The Speech of the Angels
|From:||Vima Kadphises <vima_kadphises@...>|
|Date:||Tuesday, July 11, 2000, 0:06|
Padraic Brown <pbrown@...> wrote:
"Sounds a bit like Shelta and the Travellers in Ireland. One theory I'd read
about them is that they stem from families who were dispossesed of their homes
(for whatever reason) and took to life on the road. I'm not too familliar with
what the language is composed of, but it's a good bet that Irish and English
make up a fair portion of the vocabulary. I _think_ the grammar was essentially
The best reference on this topic is MacAlister, R.A. Stewart, 1937: "The
Secret Languages of Ireland, with special reference to the origin and nature of
the Shelta Language, partly based upon Collections and Manuscripts of the late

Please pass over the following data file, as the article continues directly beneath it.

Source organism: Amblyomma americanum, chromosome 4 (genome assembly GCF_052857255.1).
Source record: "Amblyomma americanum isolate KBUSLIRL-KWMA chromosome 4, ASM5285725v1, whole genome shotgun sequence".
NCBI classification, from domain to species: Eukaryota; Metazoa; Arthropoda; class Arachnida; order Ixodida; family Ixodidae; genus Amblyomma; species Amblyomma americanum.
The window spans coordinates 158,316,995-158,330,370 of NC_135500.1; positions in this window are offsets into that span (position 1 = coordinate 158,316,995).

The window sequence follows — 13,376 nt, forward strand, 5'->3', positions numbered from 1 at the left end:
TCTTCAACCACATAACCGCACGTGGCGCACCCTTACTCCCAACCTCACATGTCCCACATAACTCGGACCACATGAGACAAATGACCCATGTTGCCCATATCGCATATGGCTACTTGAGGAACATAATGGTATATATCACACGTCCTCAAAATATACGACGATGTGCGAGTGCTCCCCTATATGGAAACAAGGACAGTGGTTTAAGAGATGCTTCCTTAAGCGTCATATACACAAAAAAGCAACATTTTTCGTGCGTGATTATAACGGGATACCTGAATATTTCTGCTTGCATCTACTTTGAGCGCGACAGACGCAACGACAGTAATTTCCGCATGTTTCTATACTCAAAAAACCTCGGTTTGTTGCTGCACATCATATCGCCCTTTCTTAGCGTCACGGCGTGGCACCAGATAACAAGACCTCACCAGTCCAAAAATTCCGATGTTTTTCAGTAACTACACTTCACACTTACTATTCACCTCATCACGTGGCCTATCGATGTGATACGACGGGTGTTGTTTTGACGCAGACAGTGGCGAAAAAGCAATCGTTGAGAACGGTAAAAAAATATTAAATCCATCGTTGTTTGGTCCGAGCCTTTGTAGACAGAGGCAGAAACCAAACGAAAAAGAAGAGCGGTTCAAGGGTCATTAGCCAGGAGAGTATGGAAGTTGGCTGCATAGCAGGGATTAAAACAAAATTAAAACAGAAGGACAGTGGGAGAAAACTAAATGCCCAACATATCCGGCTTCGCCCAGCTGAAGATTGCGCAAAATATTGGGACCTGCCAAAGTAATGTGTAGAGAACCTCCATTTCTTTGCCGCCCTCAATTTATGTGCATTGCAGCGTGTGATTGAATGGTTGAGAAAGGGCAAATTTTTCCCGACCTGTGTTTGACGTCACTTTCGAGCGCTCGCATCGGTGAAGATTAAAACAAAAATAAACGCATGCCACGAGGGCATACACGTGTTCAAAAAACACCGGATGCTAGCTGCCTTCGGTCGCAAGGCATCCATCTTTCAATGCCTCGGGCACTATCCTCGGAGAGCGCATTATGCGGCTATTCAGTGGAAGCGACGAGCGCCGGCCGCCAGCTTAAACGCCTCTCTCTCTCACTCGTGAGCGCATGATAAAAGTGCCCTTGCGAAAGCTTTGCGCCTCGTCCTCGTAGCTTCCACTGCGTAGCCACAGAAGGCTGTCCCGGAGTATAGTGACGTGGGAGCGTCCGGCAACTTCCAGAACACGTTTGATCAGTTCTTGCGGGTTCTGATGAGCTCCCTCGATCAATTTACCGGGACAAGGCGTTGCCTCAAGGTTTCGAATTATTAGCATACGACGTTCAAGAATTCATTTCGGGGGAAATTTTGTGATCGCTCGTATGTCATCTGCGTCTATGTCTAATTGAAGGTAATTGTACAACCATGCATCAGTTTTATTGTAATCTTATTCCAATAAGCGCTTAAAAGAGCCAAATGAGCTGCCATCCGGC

John Sampson, Litt. D., Sometime Librarian of the University of Liverpool.
Cambridge: The University Press." I STRONGLY recommend this book for all of you
conlangers, especially those of you who have been infected with the Celtic bug,
because it is an extremely informative and even entertaining read. Few write
like MacAlister did.
I mentioned this great book on AUXLANG about two or three months ago, but
AUXLANG was not the right forum for it (what was it that Matthew said?
Margaritas ante porcos...); at the time I wrote
I have discovered a reference to a few phrases from a unknown language, ... it
appears in an life of an apostle, originally composed in Syriac, which survives
only in a Middle Irish copy. Consequently this "Speech of the Angels" is very,
very old. It may even predate Abbess Hildegard's celebrated "Lingua Ignota."
Please take a look at
Please, take a look at the references above and tell me what you think of the
"Speech of the Angels." I would be interested to hear a CONLANG perspective on
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